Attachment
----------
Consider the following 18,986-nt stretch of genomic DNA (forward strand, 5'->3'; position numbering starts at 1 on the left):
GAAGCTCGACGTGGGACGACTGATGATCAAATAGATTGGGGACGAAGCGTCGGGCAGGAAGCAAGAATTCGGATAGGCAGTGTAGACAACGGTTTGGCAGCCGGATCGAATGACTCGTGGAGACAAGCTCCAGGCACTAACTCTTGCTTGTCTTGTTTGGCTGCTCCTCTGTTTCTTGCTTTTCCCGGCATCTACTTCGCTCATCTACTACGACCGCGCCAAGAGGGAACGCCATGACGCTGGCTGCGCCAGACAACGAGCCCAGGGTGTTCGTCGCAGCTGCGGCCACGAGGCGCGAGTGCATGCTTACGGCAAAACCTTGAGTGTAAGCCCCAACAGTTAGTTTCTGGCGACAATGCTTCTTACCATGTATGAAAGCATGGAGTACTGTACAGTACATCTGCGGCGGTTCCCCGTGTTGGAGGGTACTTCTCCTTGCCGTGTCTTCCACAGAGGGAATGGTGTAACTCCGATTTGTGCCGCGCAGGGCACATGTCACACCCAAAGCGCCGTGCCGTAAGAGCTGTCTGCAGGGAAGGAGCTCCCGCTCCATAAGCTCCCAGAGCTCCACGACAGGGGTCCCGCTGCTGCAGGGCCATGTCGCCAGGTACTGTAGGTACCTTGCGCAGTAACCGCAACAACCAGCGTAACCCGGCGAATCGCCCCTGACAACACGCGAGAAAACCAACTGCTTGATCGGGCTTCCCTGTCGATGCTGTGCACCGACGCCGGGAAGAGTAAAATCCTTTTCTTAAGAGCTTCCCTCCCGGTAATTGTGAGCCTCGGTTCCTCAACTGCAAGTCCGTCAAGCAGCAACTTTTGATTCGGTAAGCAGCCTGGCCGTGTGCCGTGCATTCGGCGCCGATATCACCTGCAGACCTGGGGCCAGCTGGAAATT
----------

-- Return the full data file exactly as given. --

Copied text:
Consider the following 18,986-nt stretch of genomic DNA (forward strand, 5'->3'; position numbering starts at 1 on the left):
GAAGCTCGACGTGGGACGACTGATGATCAAATAGATTGGGGACGAAGCGTCGGGCAGGAAGCAAGAATTCGGATAGGCAGTGTAGACAACGGTTTGGCAGCCGGATCGAATGACTCGTGGAGACAAGCTCCAGGCACTAACTCTTGCTTGTCTTGTTTGGCTGCTCCTCTGTTTCTTGCTTTTCCCGGCATCTACTTCGCTCATCTACTACGACCGCGCCAAGAGGGAACGCCATGACGCTGGCTGCGCCAGACAACGAGCCCAGGGTGTTCGTCGCAGCTGCGGCCACGAGGCGCGAGTGCATGCTTACGGCAAAACCTTGAGTGTAAGCCCCAACAGTTAGTTTCTGGCGACAATGCTTCTTACCATGTATGAAAGCATGGAGTACTGTACAGTACATCTGCGGCGGTTCCCCGTGTTGGAGGGTACTTCTCCTTGCCGTGTCTTCCACAGAGGGAATGGTGTAACTCCGATTTGTGCCGCGCAGGGCACATGTCACACCCAAAGCGCCGTGCCGTAAGAGCTGTCTGCAGGGAAGGAGCTCCCGCTCCATAAGCTCCCAGAGCTCCACGACAGGGGTCCCGCTGCTGCAGGGCCATGTCGCCAGGTACTGTAGGTACCTTGCGCAGTAACCGCAACAACCAGCGTAACCCGGCGAATCGCCCCTGACAACACGCGAGAAAACCAACTGCTTGATCGGGCTTCCCTGTCGATGCTGTGCACCGACGCCGGGAAGAGTAAAATCCTTTTCTTAAGAGCTTCCCTCCCGGTAATTGTGAGCCTCGGTTCCTCAACTGCAAGTCCGTCAAGCAGCAACTTTTGATTCGGTAAGCAGCCTGGCCGTGTGCCGTGCATTCGGCGCCGATATCACCTGCAGACCTGGGGCCAGCTGGAAATT